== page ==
musings while allatsea

Musings of a curious individual

Tag: Lichfield

By the time you read this….

I will be Tewkesbury in Gloucestershire. Yes, it is true, I am starting a new job on Wednesday. The last week in Staffordshire was kind of crazy and I had to make a decision in a hurry as to what I was going to do. The die however is cast and I am sitting in a loft thinking about what I have done.
 
I did have an interesting time in Staffordshire though, I saw many things, and many places, and visited many graves, There were four gems of cemeteries, (Ryecroft, Belgave, Key Hill and Warstone Lane) that I visited, and of course I also visited the cities of Birmingham.  and Lichfield
 
I do not know how long I will be where I am now, but hopefully I will be able to settle down and make something of my new situation. I expect there will be cemeteries to visit, and Worcester, Cheltenham and Gloucester are not too far away, and Bristol is also within range, Maybe you will soon be reading about my travels there soon.
 
So, do not despair, as they say in the classics… “I be bak!”
Updated: 03/05/2016 — 19:48

Pausing at Letocetum

On our way to Tewkesbury, we stopped over at Letocetum, which is one place I had meant to go visit, but had never gotten round to it.

Also known as “Wall Roman Site”, it is close to the city of Lichfield and it was an important military staging post, and posting station near the Roman military road to North Wales, and Icknield (or Ryknild) Street. Ryknield street is actually Watling Street, (the old A5), The road we parked on was the old A5. It has been double carriageway’d in the meantime and to make it a double carriageway it was diverted. The A5/Watling Street had a bend just to the east of Letocetum. Ryknield Street itself is in Lichfield, and would have extended towards Watling Street and formed a junction with it roughly at the point of that bend in Watling Street as mentioned above.

Like at so many other Roman sites scattered around Britain, there is a legacy of architecture and ruins left for us to ponder over. Although in the case of Letocetum, there is probably more not seen than what is visible.

 
Realistically these are merely foundations, although it is relatively easy to deduce the what the ruins may have been part of because if anything the Romans were predictable, they liked their comfort, they enjoyed their baths and they built to last. Two major structures were at this site, the Mansio and the bath complex. The bath complex is the building with the courtyard, it would have had a change room, heated room, an exercise area and probably a cold room, and a place where you could get a quick massage or possibly a meal while talking business with a friend.
 
The Mansio (or hotel) is the building across from the bath and it was where travelling officials or visitors could stay. (For a quick bath just go over the road).
  
This was a thriving community back then, a fort having been established close by in AD50 and probably abandoned near the end of the 3rd century; the bath-house and mansio being destroyed by fire.
  
It is strange to consider this small piece of Rome so far inland, the closest beach to Lichfield is over 70 miles away, and it must have been quite a journey to get here, especially in the days before highways, railways and modern vehicles.  I am sure the Roman in transit must have welcomed this small haven in a country that was not always as friendly towards them as they would have liked.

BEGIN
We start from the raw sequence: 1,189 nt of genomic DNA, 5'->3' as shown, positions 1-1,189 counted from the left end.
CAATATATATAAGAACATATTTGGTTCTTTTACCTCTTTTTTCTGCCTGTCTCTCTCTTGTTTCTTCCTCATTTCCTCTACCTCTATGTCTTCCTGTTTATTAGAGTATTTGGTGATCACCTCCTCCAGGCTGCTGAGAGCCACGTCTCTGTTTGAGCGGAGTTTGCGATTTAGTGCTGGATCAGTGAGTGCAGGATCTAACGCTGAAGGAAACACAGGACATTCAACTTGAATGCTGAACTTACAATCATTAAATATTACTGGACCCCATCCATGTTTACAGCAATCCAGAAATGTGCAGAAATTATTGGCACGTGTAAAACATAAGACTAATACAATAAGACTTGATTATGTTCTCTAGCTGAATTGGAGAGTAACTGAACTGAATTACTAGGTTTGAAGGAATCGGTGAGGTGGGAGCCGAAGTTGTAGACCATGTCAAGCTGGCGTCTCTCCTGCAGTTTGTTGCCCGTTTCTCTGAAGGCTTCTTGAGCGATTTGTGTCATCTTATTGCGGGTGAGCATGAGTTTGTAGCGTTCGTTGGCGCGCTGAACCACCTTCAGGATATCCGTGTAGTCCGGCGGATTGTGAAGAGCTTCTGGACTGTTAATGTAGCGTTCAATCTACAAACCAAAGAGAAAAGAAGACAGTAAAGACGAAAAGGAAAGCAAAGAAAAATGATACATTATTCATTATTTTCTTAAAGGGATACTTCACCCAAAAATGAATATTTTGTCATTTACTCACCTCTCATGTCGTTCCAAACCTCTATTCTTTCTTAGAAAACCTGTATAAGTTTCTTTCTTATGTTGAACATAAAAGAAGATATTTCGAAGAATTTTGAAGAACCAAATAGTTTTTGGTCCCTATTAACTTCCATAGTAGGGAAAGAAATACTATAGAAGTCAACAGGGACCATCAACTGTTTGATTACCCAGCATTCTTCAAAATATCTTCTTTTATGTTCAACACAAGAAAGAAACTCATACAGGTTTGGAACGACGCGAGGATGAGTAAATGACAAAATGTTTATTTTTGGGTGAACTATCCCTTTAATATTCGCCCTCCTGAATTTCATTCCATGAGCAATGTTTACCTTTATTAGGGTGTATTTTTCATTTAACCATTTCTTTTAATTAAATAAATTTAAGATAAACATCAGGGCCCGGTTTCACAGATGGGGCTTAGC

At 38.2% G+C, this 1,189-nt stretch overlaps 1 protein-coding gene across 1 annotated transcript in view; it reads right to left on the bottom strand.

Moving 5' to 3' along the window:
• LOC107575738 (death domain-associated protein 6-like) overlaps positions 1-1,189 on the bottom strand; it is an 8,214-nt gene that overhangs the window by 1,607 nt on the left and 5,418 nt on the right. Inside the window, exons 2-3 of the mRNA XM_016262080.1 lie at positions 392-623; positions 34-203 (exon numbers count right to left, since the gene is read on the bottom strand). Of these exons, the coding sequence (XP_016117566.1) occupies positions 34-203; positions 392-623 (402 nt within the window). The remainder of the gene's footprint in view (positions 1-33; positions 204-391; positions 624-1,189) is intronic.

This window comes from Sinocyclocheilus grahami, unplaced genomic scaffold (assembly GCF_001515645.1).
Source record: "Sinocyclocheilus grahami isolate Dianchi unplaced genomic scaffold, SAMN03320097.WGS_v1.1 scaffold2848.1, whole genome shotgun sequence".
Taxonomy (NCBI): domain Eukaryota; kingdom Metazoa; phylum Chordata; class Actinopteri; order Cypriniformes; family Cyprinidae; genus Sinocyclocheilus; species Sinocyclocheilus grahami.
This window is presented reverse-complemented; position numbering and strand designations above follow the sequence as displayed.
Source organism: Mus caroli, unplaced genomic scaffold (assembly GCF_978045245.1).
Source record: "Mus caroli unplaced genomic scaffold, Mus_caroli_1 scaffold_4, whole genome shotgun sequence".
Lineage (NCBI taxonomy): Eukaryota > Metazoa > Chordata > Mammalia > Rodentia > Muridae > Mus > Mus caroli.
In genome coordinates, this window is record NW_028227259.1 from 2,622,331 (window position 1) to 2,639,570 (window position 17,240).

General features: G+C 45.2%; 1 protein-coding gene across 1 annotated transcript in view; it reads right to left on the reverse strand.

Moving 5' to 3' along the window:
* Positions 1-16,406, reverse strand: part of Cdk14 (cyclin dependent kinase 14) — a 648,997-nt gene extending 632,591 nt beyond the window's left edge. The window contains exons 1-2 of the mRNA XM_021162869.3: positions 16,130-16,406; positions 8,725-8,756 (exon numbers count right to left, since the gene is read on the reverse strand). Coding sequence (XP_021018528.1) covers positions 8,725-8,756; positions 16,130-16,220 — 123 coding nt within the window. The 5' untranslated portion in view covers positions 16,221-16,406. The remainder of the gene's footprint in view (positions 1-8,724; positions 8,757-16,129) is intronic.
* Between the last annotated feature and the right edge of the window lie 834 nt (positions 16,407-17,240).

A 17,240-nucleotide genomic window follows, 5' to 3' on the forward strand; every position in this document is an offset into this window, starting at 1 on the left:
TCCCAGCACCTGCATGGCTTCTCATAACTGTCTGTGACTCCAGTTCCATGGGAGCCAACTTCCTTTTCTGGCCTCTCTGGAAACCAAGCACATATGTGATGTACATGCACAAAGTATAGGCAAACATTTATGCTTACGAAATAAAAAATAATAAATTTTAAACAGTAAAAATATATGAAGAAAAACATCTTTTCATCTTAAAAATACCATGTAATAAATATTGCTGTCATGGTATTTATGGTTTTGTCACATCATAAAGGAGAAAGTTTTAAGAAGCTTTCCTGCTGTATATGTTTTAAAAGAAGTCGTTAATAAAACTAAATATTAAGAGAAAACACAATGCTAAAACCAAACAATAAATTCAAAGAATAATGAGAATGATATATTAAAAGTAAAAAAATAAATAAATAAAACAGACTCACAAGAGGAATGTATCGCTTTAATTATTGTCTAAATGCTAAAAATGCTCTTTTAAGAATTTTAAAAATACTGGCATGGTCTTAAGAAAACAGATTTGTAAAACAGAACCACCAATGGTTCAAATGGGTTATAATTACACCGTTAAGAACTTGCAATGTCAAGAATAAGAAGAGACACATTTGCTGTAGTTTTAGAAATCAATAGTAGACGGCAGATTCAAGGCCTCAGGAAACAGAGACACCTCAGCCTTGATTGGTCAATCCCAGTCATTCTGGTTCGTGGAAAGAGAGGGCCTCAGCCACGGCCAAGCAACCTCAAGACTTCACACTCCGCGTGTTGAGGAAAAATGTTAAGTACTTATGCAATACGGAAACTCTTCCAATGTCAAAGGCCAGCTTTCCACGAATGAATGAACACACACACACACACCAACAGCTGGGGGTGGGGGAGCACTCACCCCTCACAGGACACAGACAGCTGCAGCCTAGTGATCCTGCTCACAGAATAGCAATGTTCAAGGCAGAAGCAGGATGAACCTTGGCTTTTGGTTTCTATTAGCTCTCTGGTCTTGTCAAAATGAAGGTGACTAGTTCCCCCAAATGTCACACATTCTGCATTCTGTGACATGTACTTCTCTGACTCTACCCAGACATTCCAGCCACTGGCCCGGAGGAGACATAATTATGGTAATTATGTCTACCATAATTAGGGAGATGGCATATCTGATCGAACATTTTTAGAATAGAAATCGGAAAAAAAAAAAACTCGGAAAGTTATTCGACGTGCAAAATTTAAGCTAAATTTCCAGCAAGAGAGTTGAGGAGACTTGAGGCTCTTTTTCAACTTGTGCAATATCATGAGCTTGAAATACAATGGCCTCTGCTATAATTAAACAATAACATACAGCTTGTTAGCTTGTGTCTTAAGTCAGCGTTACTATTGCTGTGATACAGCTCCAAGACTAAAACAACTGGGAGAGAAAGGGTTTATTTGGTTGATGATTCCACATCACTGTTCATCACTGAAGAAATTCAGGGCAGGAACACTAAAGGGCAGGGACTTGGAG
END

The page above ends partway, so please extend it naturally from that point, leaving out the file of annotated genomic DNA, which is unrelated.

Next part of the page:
And while we were there, a child was attempting to do cartwheels on the grass, and I could not help but wonder if so many centuries before a Roman child was doing the same thing? That is the problem with ruins like this, it is hard to imagine them as being real places with real people living in them.
  
 
 
Some images were taken from the information boards at the site. 
© DRW 2015-2018. Images migrated 30/04/2016
 
Updated: 31/12/2017 — 16:42

Dropping in on Dudley

This fine morning I had an interview in Dudley, which is North West of Birmingham, and about 45 minutes away from Lichfield by train. This was also my first tentative step towards exploring the “Black Country”. To reach Dudley I had to catch a train to Birmingham New Street and then a different train to Wolverhampton, bailing out at Dudley Port. 
 
The Class 323 running from Lichfield is quite a comfortable, if somewhat noisy beastie, and oddly enough my train journey was quite mundane, although I was really hoping to pick up some interesting stuff at Birmingham New Street Station. 
 
The Dudley Canal runs alongside the station, and an aqueduct runs over the road close to where I had to catch my bus, called the Ryland Aqueduct, canal barges would have been a major way to transport goods in the period before the railway became dominant, and the truck dominated the railway. The first bridge in the picture is the railway bridge. 
 
The name Dudley Port emerged during the 19th century, due to the extensive number of warehouses and wharves emerging around the Birmingham Canal to serve industries in Dudley. Dudley city centre is not served by train courtesy of Dr Beeching and his axe. It is a bit of an odd situation though, but the future may seen things change.

During my navigation exercise, I spotted a castle on a hill; this is Dudley Castle, and I mentally added it to my list if I had time to spare. I had allowed two possible train arrivals which would either give me an hour to find my destination from the station, or 90 minutes. I had my camera in my bag “just in case”.

The bus dropped me off at the bus station, which was over the road from my destination, and next to the Church of St Edmund the King and Martyr which just happened to have a handy graveyard for me to explore.